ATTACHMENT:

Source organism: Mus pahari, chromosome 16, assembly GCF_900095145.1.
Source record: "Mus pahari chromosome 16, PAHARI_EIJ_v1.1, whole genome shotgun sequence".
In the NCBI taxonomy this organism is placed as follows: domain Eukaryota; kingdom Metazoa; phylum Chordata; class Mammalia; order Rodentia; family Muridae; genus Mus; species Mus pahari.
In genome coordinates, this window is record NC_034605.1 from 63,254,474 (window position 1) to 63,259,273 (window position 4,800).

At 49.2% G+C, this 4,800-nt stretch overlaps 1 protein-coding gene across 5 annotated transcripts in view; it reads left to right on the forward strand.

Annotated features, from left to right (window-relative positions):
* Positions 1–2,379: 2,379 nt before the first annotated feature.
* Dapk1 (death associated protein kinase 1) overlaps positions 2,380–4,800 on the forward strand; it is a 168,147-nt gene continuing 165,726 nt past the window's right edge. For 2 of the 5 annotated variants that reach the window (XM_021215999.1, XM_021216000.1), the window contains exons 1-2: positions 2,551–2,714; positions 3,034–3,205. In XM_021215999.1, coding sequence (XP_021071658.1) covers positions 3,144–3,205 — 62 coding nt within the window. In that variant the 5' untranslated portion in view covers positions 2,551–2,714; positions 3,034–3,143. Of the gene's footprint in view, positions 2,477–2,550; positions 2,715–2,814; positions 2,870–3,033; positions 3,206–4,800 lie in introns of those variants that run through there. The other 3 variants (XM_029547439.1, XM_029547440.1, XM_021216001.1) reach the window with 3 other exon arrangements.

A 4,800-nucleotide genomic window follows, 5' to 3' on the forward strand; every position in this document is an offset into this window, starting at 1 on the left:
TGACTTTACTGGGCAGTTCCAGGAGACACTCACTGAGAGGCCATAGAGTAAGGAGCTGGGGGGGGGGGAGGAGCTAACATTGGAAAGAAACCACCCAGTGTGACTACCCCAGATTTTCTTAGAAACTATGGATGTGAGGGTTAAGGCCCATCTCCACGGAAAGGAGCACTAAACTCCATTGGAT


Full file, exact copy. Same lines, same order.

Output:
Source organism: Mus pahari, chromosome 16, assembly GCF_900095145.1.
Source record: "Mus pahari chromosome 16, PAHARI_EIJ_v1.1, whole genome shotgun sequence".
In the NCBI taxonomy this organism is placed as follows: domain Eukaryota; kingdom Metazoa; phylum Chordata; class Mammalia; order Rodentia; family Muridae; genus Mus; species Mus pahari.
In genome coordinates, this window is record NC_034605.1 from 63,254,474 (window position 1) to 63,259,273 (window position 4,800).

At 49.2% G+C, this 4,800-nt stretch overlaps 1 protein-coding gene across 5 annotated transcripts in view; it reads left to right on the forward strand.

Annotated features, from left to right (window-relative positions):
* Positions 1–2,379: 2,379 nt before the first annotated feature.
* Dapk1 (death associated protein kinase 1) overlaps positions 2,380–4,800 on the forward strand; it is a 168,147-nt gene continuing 165,726 nt past the window's right edge. For 2 of the 5 annotated variants that reach the window (XM_021215999.1, XM_021216000.1), the window contains exons 1-2: positions 2,551–2,714; positions 3,034–3,205. In XM_021215999.1, coding sequence (XP_021071658.1) covers positions 3,144–3,205 — 62 coding nt within the window. In that variant the 5' untranslated portion in view covers positions 2,551–2,714; positions 3,034–3,143. Of the gene's footprint in view, positions 2,477–2,550; positions 2,715–2,814; positions 2,870–3,033; positions 3,206–4,800 lie in introns of those variants that run through there. The other 3 variants (XM_029547439.1, XM_029547440.1, XM_021216001.1) reach the window with 3 other exon arrangements.

A 4,800-nucleotide genomic window follows, 5' to 3' on the forward strand; every position in this document is an offset into this window, starting at 1 on the left:
TGACTTTACTGGGCAGTTCCAGGAGACACTCACTGAGAGGCCATAGAGTAAGGAGCTGGGGGGGGGGGAGGAGCTAACATTGGAAAGAAACCACCCAGTGTGACTACCCCAGATTTTCTTAGAAACTATGGATGTGAGGGTTAAGGCCCATCTCCACGGAAAGGAGCACTAAACTCCATTGGAT